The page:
# Regressions 2: Logistic Regression

Topic: Review of logistic regression and interpretation of results.

# Introduction

This document extends the concepts of Linear Regression to binary outcomes. Binary outcomes have two states (e.g. alive or dead; yes or no) and are summarized using proportions. Logistic regression is an extension of simply comparing proportions, to allow for the adjustment of other independent variables. The results are presented as odds ratio (OR).

# Review of Odds Ratio

See the Working with Categorical Data for more details.

Brieftly, the odds ratio (OR) is the ratio of the odds:

\[ Odds = \frac{\text{number of people with disease/outome}}{\text{number of people without disease/outome}} \]

\[ Odds Ratio (OR) = \frac{\text{Odds of Group A}}{\text{Odds of Group B}} \]

**Interpretation of OR**: If OR = 4.89, we say that the odds of disease/outcome is 4.89 times higher in Group A, relative to Group B. Alternatively, can indicate that the odds are 389% (i.e. [4.89 - 1.00] x100%) higher in Group A, relative to Group B.

An OR of 1.0 indicates no association. If the 95% CI of the OR does not include the value of 1, this indicates that the difference between groups is statistically significant at p<.05.

# Why not use Linear Regression

Recall, in linear regression there is a continuous outcome variable (Y), the expected value or mean of which is assumed to be linearly related to the predictor/covariate (X). For a binary outcome, if its values are coded as 1 = ‘event occurs’ and 0 = ‘event does not occur’, the mean value is equivalent to the probability (p) that the event occurs. In principle, we could therefore use the linear regression technique to model the mean of the binary outcome; but we would run into some problems: 1. Probabilities must lie between 0 and 1, but the linear regression function can take on any real number; i.e., predicted probability can be that are greater than 1 or less than 0. 2. Probabilities generally exhibit nonlinear, S-shaped, relationships with covariates (see Figure example); i.e., the rate of change in the probability reduces (in absolute terms) as its value approaches zero or one.

One solution is to transform the probabilities to a scale that can take on any real number. This can be achieved using the logit or ‘log odds’ transformation. If p is the probability of the outcome, the logit transformation is defined as:

\[ logit(p) = log_e(odds) = log_e(\frac{p}{1-p}) \]

A logistic regression uses these transformed probabilities in the model. Note that statistical software does this transformation automatically; it is discussed here to provide users with a better understanding of what the statistical software is doing.

# Logistic Regression

In the simplest case, we have one predictor variable (x) (e.g. group, defined as treatment [coded as 1] or control [coded as 0]). Similarly to linear regression, the logistic regression model can be written as

\[ logit(p) = β_0 + (β_1)(X) \]

β_{0} = the log of the odds of the outcome occurring when x = 0 (e.g. the control group).

β_{1} = the log of the odds of the outcome occurring when x increases by 1 (e.g. the treatment group).

Exponentiating β (anti-loge) yields the odds ratio (i.e.: e^{β} = OR; e^β = OR)

The real value of logistic regression comes when we want to adjust for covariates (confounders). Covariates can be binary, categorical, or continuous; outcome must be binary. As with linear regression, multiple covariates (e.g. x_{1}, x_{2}) are specified by adding additional terms:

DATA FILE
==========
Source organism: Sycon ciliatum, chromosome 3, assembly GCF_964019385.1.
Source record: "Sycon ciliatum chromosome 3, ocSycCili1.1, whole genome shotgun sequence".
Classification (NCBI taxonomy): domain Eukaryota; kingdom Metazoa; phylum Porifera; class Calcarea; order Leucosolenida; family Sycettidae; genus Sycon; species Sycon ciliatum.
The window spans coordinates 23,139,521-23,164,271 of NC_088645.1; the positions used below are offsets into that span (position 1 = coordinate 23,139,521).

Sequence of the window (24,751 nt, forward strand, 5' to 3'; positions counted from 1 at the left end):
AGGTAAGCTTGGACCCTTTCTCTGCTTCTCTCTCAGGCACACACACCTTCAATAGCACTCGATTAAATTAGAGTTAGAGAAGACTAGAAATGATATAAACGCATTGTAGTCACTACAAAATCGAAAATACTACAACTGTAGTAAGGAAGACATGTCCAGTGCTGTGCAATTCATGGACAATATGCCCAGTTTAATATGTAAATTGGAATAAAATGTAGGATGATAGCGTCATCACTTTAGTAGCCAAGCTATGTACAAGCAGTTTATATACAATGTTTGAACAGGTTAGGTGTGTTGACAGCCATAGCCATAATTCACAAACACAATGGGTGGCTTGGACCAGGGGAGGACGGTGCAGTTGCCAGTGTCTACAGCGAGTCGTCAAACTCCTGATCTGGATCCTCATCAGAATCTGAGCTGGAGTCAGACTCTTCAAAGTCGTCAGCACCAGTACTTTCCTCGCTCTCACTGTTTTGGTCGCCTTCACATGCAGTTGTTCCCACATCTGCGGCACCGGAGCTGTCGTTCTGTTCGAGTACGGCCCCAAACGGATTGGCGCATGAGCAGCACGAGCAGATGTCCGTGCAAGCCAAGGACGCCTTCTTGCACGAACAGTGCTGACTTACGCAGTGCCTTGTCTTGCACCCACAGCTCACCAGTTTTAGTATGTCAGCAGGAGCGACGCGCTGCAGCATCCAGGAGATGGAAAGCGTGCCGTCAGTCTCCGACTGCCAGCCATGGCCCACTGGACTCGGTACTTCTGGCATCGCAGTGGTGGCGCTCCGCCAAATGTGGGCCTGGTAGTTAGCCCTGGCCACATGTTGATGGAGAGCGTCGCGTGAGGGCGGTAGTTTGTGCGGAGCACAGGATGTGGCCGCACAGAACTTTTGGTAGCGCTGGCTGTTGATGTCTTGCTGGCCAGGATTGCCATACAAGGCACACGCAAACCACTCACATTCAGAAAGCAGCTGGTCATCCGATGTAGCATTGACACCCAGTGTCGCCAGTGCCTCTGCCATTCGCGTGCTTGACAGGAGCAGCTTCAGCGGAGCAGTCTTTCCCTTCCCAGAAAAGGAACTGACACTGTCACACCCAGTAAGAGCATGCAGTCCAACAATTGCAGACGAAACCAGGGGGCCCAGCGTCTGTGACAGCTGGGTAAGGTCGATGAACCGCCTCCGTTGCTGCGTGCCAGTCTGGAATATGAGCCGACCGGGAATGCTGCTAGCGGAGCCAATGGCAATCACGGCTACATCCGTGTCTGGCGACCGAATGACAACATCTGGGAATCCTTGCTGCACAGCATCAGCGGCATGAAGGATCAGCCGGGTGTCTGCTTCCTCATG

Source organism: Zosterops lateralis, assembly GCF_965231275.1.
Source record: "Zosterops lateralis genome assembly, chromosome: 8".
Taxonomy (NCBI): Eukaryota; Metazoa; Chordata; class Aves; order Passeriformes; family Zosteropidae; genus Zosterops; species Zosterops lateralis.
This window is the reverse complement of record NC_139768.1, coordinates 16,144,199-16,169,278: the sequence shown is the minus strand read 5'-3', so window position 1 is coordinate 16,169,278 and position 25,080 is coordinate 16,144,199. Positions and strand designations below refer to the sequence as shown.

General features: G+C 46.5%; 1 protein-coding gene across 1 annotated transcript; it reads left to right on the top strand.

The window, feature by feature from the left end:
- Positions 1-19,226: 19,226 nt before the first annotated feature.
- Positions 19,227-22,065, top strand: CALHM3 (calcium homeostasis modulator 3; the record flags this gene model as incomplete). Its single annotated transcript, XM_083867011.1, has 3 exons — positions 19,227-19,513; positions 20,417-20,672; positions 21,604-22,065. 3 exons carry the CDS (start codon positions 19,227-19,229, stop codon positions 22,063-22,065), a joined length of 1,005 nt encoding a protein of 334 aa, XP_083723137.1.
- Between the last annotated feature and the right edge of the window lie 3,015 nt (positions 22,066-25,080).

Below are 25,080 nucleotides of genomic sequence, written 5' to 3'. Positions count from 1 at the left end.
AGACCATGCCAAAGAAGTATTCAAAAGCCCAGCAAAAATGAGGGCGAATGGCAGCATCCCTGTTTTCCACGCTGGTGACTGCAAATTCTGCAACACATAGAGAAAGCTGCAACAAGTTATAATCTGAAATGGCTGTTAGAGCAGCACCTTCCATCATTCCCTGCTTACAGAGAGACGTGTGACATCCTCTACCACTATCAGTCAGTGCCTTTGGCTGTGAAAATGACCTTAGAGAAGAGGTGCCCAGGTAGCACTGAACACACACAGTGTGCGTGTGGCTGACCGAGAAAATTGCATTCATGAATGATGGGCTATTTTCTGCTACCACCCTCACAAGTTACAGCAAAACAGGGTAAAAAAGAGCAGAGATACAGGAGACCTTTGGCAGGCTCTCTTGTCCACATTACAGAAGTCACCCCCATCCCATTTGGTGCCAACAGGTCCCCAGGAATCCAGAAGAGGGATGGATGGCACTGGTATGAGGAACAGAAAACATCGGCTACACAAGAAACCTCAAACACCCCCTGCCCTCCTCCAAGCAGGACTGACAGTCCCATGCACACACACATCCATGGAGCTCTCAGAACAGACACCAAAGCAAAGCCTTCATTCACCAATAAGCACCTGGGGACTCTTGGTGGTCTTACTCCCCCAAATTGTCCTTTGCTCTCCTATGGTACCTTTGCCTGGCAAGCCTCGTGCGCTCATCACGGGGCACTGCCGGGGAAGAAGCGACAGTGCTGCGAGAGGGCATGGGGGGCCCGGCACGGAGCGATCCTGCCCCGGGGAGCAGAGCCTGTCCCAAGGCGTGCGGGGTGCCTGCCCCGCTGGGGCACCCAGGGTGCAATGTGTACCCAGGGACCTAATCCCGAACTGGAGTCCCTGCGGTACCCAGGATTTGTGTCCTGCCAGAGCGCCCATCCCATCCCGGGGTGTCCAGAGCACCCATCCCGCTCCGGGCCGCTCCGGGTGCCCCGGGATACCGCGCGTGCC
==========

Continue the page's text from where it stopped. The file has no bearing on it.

\[ logit(p) = β_0 + (β_1)(X_1)+ (β_2)(X_2)\]

e^β_{1} = the OR associated with increasing X_{1} by 1 unit, while all other variables (e.g. X_{2}) stay the same.

e^β_{2} = the OR associated with increasing X_{2} by 1 unit, while all other variables (e.g. X_{1}) stay the same.

The model also produces a measure of statistical precision of the estimated coefficient (β) - the standard error, which are used to create the 95% confidence intervals.

# Assumptions and Other Considerations

Logistic model assumes that: - The outcome is a binary variable - There is a linear relationship between the logit of the outcome and each predictor/covariate - There are no influential values (extreme values or outliers) in continuous predictors/covariates. - There is no multicolinearity (high correlations between predictors/covariates)

The selection of variables methods described in the Linear Regression resource can be extrapolated and applied to logistic regression as well.

# Odds Ratio (OR) vs. Relative Risk (RR)

It is important to note that OR estimates the ‘odds’ of an event occurring - i.e. the probability of the event occurring divided by the probability of the event not occurring. OR does not describe the ‘risk’ of the event occurring - i.e. the probability of the occurrence of the event; this is described by the RR.

Often, researchers are interested in talking about the risk associated with a predictor/covariate, but may utilize logistic regression (and calculate the OR). Although risk and odds seem similar, there are important differences: - The OR will approximate the RR only when the prevalence of outcome is low (i.e. <10%). Otherwise, the OR will greatly exaggerate the RR - With case-control data, only OR can be calculated. - With cohort studies, when data is available on the entire population/cohort, the RR may be calculated using different models (e.g. modified Poisson regression).

See Working with Categorical Data for a greater explanation.

# References and Further Readings

Wiest MM, Lee KJ, Carlin JB. Statistics for clinicians: An introduction to logistic regression. Journal of paediatrics and child health. 2015 Jul;51(7):670-3.

Kim HY. Statistical notes for clinical researchers: logistic regression. Restor Dent Endod. 2017;42(4):342-348.